Saudi billionaire Prince Alwaleed bin Talal Al Saud has called for the kingdom to remove the ban on women driving in the country, saying it is hampering economic and social growth.
In a long-worded article titled “It is high-time that Saudi women started driving their cars” the businessman argued that the ban was an “infringement on a woman’s rights”.
حان وقت قيادة المرأة للسيارةhttps://t.co/BBgyF8i1Gs
Stop the debate:
Time for women to drivehttps://t.co/6KAniFa4BT
— الوليد بن طلال (@Alwaleed_Talal) November 29, 2016
“Preventing a woman from driving a car is today an issue of rights similar to the one that forbade her from receiving an education or having an independent identity,” he said.
“They are all unjust acts by a traditional society, far more restrictive than what is lawfully allowed by the precepts of religion.”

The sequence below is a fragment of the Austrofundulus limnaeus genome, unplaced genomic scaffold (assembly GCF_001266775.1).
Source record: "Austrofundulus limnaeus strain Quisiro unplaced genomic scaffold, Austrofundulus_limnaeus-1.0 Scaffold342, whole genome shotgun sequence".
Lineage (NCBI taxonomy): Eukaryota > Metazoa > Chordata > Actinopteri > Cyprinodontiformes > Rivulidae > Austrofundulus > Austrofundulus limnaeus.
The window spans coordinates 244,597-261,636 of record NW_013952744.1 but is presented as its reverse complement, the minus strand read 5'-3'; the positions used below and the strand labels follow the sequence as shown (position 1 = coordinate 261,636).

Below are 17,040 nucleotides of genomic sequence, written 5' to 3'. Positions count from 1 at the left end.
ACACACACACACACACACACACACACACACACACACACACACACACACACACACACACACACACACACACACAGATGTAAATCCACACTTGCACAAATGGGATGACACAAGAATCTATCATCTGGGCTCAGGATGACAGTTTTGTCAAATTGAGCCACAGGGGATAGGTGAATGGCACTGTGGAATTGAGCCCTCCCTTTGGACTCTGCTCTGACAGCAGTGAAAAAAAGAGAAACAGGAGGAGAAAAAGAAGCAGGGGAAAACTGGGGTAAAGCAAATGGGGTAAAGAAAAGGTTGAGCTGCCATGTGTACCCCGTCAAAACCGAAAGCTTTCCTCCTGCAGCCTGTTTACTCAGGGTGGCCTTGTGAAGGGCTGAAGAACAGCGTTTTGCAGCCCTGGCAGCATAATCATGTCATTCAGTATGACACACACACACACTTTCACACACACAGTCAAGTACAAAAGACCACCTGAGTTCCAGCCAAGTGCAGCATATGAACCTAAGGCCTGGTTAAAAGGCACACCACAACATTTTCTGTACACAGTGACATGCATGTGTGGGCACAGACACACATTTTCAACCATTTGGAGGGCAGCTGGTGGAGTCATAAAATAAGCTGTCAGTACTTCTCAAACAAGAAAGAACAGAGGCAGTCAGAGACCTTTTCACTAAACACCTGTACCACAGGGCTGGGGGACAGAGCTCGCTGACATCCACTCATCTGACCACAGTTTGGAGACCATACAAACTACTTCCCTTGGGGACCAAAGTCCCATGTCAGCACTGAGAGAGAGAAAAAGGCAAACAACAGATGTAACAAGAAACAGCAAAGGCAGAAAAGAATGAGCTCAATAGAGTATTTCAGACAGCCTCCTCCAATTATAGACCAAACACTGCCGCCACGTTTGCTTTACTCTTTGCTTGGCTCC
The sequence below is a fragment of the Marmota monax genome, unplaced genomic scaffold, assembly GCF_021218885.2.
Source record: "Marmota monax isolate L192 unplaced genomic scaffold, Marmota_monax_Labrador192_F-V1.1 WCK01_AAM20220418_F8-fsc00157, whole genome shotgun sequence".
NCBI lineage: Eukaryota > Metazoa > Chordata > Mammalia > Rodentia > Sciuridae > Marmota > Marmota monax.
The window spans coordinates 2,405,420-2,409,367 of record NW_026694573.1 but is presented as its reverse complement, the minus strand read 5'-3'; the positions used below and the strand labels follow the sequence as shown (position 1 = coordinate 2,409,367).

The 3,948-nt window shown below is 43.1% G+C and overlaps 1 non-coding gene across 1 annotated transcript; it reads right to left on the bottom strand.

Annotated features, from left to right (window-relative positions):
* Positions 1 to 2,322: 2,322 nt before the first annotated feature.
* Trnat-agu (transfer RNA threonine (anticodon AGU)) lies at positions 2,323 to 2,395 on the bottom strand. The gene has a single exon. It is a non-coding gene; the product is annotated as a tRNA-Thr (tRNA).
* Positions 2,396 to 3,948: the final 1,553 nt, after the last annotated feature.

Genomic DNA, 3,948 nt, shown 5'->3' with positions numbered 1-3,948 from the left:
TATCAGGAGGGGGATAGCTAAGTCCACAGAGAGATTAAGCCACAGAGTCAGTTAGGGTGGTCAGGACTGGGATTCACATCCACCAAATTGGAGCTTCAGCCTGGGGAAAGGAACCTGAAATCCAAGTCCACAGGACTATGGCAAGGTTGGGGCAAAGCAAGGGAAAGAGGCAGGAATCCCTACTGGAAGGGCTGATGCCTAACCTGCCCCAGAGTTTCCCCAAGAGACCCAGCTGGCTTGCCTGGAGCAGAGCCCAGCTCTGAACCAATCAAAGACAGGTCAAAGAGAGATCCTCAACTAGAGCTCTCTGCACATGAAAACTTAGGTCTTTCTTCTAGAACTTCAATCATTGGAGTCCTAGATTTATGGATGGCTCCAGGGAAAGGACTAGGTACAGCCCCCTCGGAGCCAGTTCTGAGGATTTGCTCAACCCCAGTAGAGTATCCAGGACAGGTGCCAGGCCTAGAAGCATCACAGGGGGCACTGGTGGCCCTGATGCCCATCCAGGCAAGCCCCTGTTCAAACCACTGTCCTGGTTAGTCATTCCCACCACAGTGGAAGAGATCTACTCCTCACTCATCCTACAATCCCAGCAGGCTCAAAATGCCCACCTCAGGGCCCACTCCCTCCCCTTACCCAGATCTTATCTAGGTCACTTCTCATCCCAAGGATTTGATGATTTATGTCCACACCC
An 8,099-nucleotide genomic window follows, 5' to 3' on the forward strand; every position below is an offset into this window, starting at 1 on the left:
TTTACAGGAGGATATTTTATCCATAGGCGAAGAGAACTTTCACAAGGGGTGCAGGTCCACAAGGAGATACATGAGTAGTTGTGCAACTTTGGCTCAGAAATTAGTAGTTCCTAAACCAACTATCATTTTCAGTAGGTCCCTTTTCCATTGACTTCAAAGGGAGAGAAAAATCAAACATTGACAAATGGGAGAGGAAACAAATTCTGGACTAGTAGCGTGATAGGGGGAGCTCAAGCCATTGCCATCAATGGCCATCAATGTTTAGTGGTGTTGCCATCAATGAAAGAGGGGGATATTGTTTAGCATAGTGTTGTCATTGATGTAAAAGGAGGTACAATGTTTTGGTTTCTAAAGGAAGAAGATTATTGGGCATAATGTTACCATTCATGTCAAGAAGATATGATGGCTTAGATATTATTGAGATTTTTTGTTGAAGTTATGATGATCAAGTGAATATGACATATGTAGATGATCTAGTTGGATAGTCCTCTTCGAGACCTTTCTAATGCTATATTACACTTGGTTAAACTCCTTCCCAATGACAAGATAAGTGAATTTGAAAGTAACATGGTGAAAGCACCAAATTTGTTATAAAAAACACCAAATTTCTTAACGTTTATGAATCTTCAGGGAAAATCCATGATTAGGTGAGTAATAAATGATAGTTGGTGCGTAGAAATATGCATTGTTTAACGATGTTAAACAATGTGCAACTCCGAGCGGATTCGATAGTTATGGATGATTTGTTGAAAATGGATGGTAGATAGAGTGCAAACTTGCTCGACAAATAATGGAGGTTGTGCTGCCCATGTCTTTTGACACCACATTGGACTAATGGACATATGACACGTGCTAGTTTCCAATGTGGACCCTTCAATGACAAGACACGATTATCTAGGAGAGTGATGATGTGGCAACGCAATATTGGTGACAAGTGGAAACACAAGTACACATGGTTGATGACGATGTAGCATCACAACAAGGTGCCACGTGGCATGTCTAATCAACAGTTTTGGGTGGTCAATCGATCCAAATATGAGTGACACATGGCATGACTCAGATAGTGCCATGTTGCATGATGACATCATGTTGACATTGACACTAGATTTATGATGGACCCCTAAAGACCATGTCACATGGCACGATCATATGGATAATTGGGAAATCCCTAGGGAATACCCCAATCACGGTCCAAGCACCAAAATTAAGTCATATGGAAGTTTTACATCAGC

Beyond a rights issue, it is also an economic, developmental and social problem, Prince Alwaleed argued.
With over one million women working in the country, many depend on foreign drivers, “an alternative that exacts a cost from the family’s income.”
According to average calculations, a family spends roughly SAR3,800 per month on a foreign driver, Prince Alwaleed said.
Hiring foreign drivers also “contributes to the syphoning of billions of riyal every year from the Saudi economy” through remittances, he said.
Using averages, he calculated that approximately SAR30bn is taken out of the Saudi economy every year because of remittances sent by drivers.
Allowing women to drive would also help the kingdom deport more than a million foreign drivers and also increase the employment of women.
Religiously as well, Prince Alwaleed insisted that there are no fatwas that find the act of driving to be haram.
The prince also suggested that certain conditions can be enforced if the ban on women driving is revoked. They include requiring women to carry smartphones, ensuring that they are acquainted with road assistance services, banning women from driving outside city limits and limiting their licences to drive cars.
“Having women drive has become an urgent social demand predicated upon by current economic circumstances,” he said.